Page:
“Under the proposed legislation, an auction failure or interest rate increase of more than 5 percentage points would trigger conversion of one-year, three-year and five-year mortgage bonds, including index-linked notes, into callable, fixed-rate bonds with a maturity matching the underlying loans. That can be as long as 30 years, minus the maturity of the original loan. Yields would be set at the coupon plus 5 percentage points.”
Single family house prices in Denmark since 1994: the bubble has burst.
'Stable Funding' vs. Mortgage Costs
A number of important aspects of the debate are revealed in the excerpt below. We get the feeling that the new 'trigger feature' could well end up setting the very crisis in motion it is designed to avert:
“At Danske Bank A/S, chief bond analyst Jens Peter Soerensen said Denmark’s proposal “might be stretching the interpretation of the net stable funding ratio a bit far, but this is dependent on the interpretation of the local FSA, and so far they seem positive. I don’t think the EU would comment on a specific Danish mortgage bond and say that’s not stable funding.”
The FSA may still limit use of the extended maturity one-year bonds when it introduces new guidelines for mortgage bond issuance, recommended earlier this year by a government-appointed committee examining the roots of Denmark’s financial crisis. Madsen at the FSA said the Copenhagen-based agency will unveil its recommendations in the first half of next year.
“We fear there will be a run on one-year bonds, and that’s why we’re emphasizing that it’s still important to have a focus” on the volume,Karsten Beltoft, head of the Mortgage Bankers’ Federation, said in an interview. The greater the volume of one-year bonds, the more likely it is that the maturity option would have to be exercised, he said.
Though banks had tried to wean borrowers off one-year funding, households resisted those efforts after rates in AAA-rated Denmark sank to record lows. That helped cushion the blow to homeowners of a 20 percent slump in property prices since their 2007 peak.
Yields on one-year mortgage bonds may be as low as 0.55 percent in auctions this month to refinance loans with a Jan. 1 interest reset date, according to Christian Heinig, chief economist at Realkredit Danmark A/S.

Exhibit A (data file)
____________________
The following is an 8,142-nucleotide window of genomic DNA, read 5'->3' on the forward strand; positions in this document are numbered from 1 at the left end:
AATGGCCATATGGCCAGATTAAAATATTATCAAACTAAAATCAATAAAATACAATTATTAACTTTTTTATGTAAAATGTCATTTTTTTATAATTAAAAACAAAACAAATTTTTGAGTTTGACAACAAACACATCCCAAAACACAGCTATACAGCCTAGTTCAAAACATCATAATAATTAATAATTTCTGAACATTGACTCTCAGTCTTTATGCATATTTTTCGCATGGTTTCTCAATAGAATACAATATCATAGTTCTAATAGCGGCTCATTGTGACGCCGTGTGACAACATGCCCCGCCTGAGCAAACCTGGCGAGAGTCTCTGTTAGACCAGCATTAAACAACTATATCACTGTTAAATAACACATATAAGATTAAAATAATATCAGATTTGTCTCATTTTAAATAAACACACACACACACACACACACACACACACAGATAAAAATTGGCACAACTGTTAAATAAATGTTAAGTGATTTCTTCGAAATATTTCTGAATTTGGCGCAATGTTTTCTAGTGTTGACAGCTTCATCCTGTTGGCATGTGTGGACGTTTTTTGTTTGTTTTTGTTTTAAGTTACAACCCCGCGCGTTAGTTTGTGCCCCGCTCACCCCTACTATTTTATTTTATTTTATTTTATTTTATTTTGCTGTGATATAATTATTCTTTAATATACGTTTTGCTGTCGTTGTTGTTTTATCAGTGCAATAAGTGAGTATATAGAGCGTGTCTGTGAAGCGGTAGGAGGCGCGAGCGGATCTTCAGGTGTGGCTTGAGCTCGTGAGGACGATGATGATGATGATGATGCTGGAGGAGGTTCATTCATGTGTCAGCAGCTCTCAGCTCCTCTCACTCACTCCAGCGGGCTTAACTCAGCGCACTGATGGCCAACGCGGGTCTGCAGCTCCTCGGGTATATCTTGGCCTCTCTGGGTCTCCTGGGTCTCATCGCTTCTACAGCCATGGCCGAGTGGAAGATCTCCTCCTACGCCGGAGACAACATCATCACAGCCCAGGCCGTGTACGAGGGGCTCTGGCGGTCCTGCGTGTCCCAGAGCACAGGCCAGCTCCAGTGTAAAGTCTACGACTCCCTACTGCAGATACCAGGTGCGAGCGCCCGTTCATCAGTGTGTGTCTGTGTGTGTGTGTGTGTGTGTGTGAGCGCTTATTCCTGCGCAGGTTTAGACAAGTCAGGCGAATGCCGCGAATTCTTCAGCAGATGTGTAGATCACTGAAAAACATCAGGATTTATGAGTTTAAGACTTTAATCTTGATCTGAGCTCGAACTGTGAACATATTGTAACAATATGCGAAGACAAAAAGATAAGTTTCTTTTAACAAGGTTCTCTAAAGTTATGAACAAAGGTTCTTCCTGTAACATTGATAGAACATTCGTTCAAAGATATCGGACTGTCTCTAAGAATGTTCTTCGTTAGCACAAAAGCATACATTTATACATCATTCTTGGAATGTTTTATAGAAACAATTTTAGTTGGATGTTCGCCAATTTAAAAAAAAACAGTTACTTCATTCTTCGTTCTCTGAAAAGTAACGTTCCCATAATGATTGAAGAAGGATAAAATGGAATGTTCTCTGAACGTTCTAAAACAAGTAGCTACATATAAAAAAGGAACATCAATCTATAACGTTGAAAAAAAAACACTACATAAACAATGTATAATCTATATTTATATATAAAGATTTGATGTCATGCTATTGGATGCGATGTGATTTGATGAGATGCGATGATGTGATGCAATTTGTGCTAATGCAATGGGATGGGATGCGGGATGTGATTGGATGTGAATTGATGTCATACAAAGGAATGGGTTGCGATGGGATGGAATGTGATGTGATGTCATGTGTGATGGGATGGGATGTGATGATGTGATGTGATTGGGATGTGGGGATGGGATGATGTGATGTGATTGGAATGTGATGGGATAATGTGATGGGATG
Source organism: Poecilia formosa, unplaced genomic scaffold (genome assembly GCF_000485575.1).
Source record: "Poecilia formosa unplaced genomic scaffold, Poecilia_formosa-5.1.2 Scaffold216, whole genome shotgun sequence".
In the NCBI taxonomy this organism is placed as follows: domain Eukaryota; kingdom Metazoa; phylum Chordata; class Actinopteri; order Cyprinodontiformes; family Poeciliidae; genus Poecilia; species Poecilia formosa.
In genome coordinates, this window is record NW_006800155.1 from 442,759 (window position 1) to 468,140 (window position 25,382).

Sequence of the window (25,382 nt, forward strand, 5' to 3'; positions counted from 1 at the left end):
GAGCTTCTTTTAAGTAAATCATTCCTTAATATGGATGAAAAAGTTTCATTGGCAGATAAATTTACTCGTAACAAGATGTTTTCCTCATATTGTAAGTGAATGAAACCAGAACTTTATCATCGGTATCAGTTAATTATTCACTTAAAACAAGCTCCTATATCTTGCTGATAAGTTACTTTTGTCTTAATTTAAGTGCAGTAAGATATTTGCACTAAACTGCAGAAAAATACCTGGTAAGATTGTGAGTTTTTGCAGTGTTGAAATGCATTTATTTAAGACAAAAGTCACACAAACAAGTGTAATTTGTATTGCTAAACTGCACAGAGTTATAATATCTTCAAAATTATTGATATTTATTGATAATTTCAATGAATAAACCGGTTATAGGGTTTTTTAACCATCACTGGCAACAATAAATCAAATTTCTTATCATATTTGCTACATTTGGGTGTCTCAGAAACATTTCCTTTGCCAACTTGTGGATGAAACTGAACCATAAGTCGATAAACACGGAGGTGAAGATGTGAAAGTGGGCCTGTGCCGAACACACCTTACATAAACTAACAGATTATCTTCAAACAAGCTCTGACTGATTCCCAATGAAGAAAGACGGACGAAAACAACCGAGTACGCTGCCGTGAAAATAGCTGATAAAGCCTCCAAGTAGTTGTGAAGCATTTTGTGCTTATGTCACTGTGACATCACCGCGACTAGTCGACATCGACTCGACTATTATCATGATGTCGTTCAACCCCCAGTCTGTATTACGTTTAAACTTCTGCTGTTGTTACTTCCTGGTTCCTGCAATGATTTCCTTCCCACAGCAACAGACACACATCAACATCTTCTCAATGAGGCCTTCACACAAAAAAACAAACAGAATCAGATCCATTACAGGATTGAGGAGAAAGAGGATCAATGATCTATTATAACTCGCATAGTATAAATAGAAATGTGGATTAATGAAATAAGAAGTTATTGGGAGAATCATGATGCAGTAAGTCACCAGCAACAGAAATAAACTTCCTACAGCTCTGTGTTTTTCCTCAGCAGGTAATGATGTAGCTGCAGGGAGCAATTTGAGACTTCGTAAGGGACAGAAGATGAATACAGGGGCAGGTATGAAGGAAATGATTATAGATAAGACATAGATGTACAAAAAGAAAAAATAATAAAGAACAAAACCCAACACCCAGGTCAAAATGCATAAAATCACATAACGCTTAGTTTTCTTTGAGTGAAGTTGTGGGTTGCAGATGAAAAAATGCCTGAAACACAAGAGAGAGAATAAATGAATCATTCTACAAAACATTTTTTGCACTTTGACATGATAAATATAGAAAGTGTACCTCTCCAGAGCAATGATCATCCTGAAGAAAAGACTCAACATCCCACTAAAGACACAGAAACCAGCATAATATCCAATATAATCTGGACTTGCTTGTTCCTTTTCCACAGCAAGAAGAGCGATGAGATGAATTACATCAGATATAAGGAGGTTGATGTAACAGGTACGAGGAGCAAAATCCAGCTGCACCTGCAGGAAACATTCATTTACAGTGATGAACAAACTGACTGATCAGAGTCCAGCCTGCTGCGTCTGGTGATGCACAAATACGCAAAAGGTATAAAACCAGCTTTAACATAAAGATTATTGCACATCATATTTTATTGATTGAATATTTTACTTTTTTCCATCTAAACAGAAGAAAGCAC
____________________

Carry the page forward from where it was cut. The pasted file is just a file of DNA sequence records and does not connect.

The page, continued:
“The FSA will fight for the new one-year constructions as being compliant,” said Soeren Holm, chief financial officer for Copenhagen-based Nykredit Realkredit A/S, Europe’s largest issuer of covered bonds backed by home loans.
“This really eliminates the refinancing risk and reduces the interest rate risk for the customer,” Holm said. “We expected it to be at a reasonable price, 5 to 10 basis points.”
So on the one hand, a 'run on one year bonds' is feared, but on the other hand it is quite clear why Denmark's government is so eager to keep these bonds going. For mortgage debtors they currently guarantee extremely low interest rates, due to the central bank's de facto ZIRP. Of course frequent refinancing with one year debt harbors great risks for debtors should interest rates ever rise again.
On the other hand, once the bonds are enhanced with the new 'trigger' feature, sticker shock could come a lot earlier than that, namely if there really is a run on the one year bonds. Investors may well get worried about this trigger feature, since they are currently buying short term debt, which henceforth harbors the danger of suddenly being converted to long term debt. A great many mortgages may be reset to higher rates if bond maturities are extended to match the maturities of the underlying loans.
It is therefore not at all clear that this new feature will really 'remove the refinancing risk'. It may reintroduce risks, by a different avenue. For instance, if there really are many conversions forcing debtors to pay much higher rates, mortgage defaults may spike, especially in light of the decline in property prices. Banks would then be faced with unexpected losses, which could balloon if foreclosures pressure property prices further. If that were to happen, refinancing would definitely become more difficult, as investors would no longer fully trust the banks to be able to honor their commitments.
The Danish credit bubble remains a powder keg.
Danish house prices, year-on-year change, nominal and real.
Addendum: Iceland vs. Ireland
As a brief addendum to our recent article on Iceland's currency devaluation and capital controls (“Iceland – the Dark Side of Devaluation”), we want to point readers to a very interesting article by David Howden posted at Mises.org, which compares the inflationary recession in Iceland with the 'internal devaluation' of Ireland (“Inflation Has Not Cured Iceland's Economic Woes”).
As this article shows clearly, inflation merely masks the utter misery the average Icelandic citizen is facing. On the surface, Iceland's performance looks much better than Ireland's. But looking a bit more closely, by taking a peek beyond the veil of the aggregated data so to speak, it turns out that Icelanders are really far worse off than even the much imposed upon citizens of Ireland. The vaunted 'recovery' miracle of Iceland is really nothing but an inflationary Potemkin village.
Charts by Globalpropertyguide.com